The unusual joint recommendations by the U.S. National Transportation Safety Board and the Transportation Safety Board of Canada include better route planning for trains carrying hazardous materials to avoid populated and other sensitive areas.
They also recommended stronger efforts to ensure hazardous cargo is properly classified before shipment, and greater government oversight to ensure rail carriers that transport oil are capable of responding to "worst-case discharges of the entire quantity of product carried on a train."
Last month an oil train derailed and exploded near Casselton, N.D., creating intense fires. The accident occurred about a mile outside the town, and no one was hurt. Rail lines run through and alongside the town.
In July, a runaway oil train derailed and exploded in Lac-Megantic, Quebec, near the U.S. border. Forty-seven people were incinerated and 30 buildings destroyed.
The NTSB noted that crude oil shipments by rail have increased by more than 400 percent since 2005. Some oil trains are more than 100 cars long.
"The NTSB is concerned that major loss of life, property damage and environmental consequences can occur when large volumes of crude oil or other flammable liquids are transported on single train involved in an accident," NTSB said.
Transportation Secretary Anthony Foxx met with oil and railroad executives last week, pressing them to come up voluntary changes in the way oil is transported to increase safety. He asked industry officials to report back to him within 30 days.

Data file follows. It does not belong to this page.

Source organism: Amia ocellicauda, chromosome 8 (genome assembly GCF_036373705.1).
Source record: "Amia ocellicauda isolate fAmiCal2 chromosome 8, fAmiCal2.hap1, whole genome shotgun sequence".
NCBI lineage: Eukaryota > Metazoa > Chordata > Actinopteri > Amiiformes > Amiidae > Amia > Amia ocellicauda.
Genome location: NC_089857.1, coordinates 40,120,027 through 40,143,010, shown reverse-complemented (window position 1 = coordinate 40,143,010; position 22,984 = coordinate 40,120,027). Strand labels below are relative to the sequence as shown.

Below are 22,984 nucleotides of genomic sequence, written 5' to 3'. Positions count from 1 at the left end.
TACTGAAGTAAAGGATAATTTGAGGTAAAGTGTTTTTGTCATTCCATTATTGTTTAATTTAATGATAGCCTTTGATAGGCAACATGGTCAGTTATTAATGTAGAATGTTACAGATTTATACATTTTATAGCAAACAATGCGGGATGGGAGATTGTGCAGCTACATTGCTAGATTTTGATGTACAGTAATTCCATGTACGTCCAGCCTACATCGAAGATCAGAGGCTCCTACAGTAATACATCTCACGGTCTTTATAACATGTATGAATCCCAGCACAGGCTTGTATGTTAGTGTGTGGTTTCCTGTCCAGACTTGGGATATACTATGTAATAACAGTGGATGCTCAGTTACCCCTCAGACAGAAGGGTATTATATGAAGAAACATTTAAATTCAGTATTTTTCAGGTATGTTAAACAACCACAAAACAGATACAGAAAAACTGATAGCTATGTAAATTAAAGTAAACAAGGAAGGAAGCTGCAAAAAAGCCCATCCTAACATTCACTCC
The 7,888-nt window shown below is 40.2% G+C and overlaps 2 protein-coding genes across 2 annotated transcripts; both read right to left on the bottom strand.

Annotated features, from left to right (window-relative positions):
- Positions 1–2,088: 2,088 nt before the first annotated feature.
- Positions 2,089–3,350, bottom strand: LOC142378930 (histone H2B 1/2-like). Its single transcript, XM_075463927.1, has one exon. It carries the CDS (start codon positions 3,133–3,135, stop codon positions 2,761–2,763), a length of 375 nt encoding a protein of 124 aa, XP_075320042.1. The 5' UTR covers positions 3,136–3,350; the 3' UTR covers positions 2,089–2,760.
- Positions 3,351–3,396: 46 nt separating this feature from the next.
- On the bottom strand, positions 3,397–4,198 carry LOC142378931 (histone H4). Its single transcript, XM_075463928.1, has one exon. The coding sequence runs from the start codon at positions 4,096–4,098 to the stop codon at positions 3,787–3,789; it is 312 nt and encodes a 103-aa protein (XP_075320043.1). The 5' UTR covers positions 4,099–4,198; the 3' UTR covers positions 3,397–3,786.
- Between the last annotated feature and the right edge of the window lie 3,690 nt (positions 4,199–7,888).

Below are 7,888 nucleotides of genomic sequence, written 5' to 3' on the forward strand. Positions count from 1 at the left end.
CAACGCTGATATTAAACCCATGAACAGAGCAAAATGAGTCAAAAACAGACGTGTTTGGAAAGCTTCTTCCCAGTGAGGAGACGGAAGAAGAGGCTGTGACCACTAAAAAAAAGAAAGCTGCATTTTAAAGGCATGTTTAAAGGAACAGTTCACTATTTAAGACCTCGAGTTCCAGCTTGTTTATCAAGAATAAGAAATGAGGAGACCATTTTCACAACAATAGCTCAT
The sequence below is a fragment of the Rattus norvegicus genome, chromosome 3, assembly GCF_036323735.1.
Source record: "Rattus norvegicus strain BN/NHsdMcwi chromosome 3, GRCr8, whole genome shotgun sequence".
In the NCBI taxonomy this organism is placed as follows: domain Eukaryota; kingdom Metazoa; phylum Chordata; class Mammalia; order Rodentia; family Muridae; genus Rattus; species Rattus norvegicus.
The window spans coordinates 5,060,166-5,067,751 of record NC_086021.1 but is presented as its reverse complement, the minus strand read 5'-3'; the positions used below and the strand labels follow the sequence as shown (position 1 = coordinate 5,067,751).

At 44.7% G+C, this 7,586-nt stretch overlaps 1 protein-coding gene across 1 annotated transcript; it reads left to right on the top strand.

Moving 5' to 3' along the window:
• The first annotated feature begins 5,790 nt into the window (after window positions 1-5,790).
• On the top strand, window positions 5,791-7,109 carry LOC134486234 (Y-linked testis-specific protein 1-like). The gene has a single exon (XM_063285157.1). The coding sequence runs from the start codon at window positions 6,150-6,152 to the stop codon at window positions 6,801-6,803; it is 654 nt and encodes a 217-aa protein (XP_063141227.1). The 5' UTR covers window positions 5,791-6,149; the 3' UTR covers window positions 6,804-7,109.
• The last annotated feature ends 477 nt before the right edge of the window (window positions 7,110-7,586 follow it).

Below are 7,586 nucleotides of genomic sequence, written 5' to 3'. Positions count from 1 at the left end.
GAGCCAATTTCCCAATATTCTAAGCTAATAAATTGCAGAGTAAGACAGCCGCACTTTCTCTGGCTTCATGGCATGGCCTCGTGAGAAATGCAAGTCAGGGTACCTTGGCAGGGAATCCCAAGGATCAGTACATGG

Edward Hamberger, president of the railroad association, reaffirmed the freight rail industry's commitment to moving oil safely by train in a speech Thursday to energy and financial industry executives.
"We share the secretary's sense of urgency and want to help instill public confidence in rail's ability to meet the demand for moving more energy resources in this country," Hamberger said in a summary of his speed provided by the rail association.
U.S. crude oil production is forecast to reach 8.5 million barrels per day by the end of 2014 — up from 5 million barrels per day in 2008. The increase is overwhelmingly due to the fracking boom in North Dakota's Bakken region.
U.S. freight railroads transported nearly 234,000 carloads of crude oil in 2012, up from just 9,500 in 2008. Early data suggest that rail carloads of crude surpassed 400,000 in 2013, according to the Association of American Railroads.
"The large-scale ship of crude oil by rail simply didn't exist 10 years ago, and our safety regulations need to catch up with this new reality," NTSB Chairman Deborah Hersman said in a statement. "While this energy boom is good for business, the people and the environment along rail corridors must be protected from harm."
Freight rail lines across the U.S. frequently run through densely populated areas, from small towns to large cities. Many of the lines were laid out in the 19th and early 20th centuries.
The NTSB noted that it is still waiting for final action from government regulators on recommendations made in 2009 regarding improving the safety of tank cars used to transport oil and other hazardous materials.
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